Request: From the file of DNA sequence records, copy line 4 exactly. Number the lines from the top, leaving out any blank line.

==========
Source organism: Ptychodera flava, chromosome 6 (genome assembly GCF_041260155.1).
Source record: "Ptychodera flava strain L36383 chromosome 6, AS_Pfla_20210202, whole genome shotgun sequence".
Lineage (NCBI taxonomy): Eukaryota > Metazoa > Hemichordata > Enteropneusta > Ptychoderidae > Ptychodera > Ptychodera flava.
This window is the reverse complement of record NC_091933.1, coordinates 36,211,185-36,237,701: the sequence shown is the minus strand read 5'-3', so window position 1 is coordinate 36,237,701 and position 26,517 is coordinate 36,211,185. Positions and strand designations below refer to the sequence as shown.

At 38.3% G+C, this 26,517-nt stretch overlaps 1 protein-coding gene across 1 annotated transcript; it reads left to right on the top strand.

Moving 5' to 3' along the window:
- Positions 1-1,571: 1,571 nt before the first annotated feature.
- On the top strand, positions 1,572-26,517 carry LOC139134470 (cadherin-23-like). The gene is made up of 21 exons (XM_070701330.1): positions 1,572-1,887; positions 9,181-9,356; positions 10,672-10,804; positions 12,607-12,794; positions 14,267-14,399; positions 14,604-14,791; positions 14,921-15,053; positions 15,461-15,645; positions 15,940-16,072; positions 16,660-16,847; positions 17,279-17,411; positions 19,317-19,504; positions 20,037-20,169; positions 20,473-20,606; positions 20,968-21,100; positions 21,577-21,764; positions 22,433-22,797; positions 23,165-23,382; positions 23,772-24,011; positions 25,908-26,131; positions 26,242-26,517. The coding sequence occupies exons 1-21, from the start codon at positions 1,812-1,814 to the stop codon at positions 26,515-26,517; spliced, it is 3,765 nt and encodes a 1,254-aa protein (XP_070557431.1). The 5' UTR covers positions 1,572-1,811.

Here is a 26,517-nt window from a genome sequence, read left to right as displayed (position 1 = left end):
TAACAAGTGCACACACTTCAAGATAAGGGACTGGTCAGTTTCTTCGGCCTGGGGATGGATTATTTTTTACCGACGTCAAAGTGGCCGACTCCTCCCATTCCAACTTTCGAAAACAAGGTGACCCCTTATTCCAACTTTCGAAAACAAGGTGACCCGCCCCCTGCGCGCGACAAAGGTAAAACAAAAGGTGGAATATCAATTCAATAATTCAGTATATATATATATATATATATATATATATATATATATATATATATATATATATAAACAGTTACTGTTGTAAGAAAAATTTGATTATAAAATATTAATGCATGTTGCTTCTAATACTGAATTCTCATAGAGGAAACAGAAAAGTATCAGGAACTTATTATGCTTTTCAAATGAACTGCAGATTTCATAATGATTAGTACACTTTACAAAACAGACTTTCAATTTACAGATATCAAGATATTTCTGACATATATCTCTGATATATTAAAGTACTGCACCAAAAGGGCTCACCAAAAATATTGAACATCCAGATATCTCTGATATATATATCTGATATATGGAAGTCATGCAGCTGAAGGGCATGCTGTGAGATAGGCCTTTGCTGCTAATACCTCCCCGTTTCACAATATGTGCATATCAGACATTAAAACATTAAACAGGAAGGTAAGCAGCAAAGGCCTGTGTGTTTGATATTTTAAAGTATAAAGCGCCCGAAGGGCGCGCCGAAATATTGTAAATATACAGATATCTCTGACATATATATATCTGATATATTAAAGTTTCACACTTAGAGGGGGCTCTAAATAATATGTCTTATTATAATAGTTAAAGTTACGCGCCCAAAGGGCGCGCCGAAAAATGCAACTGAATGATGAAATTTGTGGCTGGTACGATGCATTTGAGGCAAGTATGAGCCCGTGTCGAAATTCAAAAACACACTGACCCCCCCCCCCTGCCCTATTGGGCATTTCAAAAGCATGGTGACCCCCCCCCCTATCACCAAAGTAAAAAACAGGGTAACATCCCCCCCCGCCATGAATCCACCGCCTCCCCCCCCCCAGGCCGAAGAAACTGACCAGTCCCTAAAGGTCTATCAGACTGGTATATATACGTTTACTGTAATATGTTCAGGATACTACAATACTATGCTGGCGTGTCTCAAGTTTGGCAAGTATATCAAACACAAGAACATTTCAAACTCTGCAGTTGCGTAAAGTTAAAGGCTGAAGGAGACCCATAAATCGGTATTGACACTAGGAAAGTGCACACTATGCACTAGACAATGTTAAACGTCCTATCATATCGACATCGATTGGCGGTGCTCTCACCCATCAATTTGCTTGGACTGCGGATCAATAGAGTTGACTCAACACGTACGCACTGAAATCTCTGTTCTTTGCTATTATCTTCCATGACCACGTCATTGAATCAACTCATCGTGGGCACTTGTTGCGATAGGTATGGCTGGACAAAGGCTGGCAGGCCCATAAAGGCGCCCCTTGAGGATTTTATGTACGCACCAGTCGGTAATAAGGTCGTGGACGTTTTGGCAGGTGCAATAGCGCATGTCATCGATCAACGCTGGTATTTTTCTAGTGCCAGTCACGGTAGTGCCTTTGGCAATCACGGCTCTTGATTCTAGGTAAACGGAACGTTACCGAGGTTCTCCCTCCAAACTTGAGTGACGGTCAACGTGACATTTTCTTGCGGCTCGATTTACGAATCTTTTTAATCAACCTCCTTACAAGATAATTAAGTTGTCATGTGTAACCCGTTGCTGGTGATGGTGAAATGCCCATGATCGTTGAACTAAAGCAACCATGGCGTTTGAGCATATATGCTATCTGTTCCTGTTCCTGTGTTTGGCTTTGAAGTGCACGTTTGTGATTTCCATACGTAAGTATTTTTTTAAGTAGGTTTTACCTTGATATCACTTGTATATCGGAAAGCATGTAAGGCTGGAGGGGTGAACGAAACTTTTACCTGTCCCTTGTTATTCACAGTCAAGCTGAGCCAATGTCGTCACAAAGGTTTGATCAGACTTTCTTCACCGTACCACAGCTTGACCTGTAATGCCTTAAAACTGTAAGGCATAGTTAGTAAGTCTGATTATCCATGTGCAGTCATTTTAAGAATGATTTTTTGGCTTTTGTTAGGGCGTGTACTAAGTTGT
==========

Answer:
This window is the reverse complement of record NC_091933.1, coordinates 36,211,185-36,237,701: the sequence shown is the minus strand read 5'-3', so window position 1 is coordinate 36,237,701 and position 26,517 is coordinate 36,211,185. Positions and strand designations below refer to the sequence as shown.